I don’t generally consider this blog a place to write about my television habits, so consider the following an aberration.
The Cosby Show is generally credited with resuscitating the family sitcom (or the sitcom in general), a genre that seemed to be on its last legs in the early 1980s. The show debuted in 1984 and ran until 1992; now in a state of perpetual reruns, the show has effectively been on television my entire life. When I run into an episode of The Cosby Show now, I react the same way I would to hearing a Steve Miller Band song on the radio: they’re generally good but not outstanding; that combined with an almost overwhelming sense of familiarity will almost always lead me to turn the channel.
There is one episode, however, that never fails to capture my attention and remind me just how good this show could be (consider it the “Jet Airliner” of Cosby episodes). In this episode (the fifth of the series’ first season), Theo (Malcolm-Jamal Warner) spends $95 on a shirt by designer Gordon Gartrelle to wear to a school dance. When Cliff (Bill Cosby), discovers how much Theo paid, he orders him to return the shirt. Theo, desperate to look good for his date, agrees to allow his sister Denise (Lisa Bonet) to replicate the shirt for $20. The result (courtesy of spartantailgate.com):
That is what instantly sprang to mind last night when watching Project Runway. While I did not begin watching Project Runway entirely of my own accord, I do consider it worthwhile nearly each week. Besides the comedy the producers/editors are able to produce from among the designers, it is impressive to watch these people produce designs and completed pieces within the given time, budgetary, and artificial constraints. (Incidentally, I’ve often wondered if this kind of show could work with songwriters instead of fashion designers. While many songwriters are unable to produce songs on demand, there are plenty who can do just that and make a fine living off of it. Of course, listening to a batch of completed songs from a number of contestants would take quite a while, and there is nothing visually compelling about songwriting, so the idea may have its limits.) Regardless, the designers were faced in last night’s episode with designing menswear for the first time in the series’ four seasons. Most of the participants had little to no experience in that field, so the results were mixed at best (some finished three-piece suits, while one contestant draped a piece of cloth over her model to suggest the presence of a shirt). One designer known as “Sweet P” (not to be confused with Popeye’s adopted son Swee’Pea) completed a pair of pants and the world’s longest tie, but the heart of the design was the shirt (courtesy of bravotv.com):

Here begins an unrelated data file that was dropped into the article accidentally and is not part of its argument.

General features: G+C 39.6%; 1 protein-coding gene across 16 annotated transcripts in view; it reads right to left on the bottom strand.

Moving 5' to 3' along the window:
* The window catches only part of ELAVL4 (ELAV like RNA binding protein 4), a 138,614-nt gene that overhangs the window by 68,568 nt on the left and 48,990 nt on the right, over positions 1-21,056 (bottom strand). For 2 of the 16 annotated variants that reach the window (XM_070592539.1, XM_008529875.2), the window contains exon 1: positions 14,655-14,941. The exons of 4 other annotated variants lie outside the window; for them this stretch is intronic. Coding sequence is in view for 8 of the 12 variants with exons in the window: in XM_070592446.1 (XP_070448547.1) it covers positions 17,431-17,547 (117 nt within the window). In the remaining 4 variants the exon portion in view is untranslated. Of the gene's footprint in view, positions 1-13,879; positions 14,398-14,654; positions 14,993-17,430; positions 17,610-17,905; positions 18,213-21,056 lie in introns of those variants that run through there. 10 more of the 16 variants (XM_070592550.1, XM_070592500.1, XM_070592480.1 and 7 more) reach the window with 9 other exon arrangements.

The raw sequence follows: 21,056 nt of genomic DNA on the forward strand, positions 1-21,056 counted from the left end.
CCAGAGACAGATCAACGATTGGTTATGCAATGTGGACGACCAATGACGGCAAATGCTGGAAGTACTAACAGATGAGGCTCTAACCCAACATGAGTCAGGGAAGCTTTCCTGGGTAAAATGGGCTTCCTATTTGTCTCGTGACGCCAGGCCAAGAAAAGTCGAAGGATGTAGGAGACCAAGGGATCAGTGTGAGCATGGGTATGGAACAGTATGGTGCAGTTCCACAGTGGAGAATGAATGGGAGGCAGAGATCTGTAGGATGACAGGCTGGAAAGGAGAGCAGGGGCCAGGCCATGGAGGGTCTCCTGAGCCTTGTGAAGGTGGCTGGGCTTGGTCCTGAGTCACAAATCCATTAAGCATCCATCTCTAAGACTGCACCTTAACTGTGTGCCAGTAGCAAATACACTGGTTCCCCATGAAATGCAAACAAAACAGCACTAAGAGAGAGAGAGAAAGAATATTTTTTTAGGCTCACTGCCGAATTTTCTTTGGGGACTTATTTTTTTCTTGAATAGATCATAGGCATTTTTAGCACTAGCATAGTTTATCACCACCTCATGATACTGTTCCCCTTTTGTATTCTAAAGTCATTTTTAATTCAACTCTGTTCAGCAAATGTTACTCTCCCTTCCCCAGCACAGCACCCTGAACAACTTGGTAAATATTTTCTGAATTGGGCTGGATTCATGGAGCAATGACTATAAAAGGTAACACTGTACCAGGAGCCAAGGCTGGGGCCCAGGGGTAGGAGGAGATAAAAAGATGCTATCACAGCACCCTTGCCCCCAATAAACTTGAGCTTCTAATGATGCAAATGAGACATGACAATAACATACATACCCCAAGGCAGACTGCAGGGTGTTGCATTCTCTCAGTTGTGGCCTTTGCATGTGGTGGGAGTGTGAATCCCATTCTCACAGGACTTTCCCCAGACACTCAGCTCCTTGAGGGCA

Thus, we have television’s funniest shirt since Theo and Denise.
I promise my next entry will be chock full of music talk.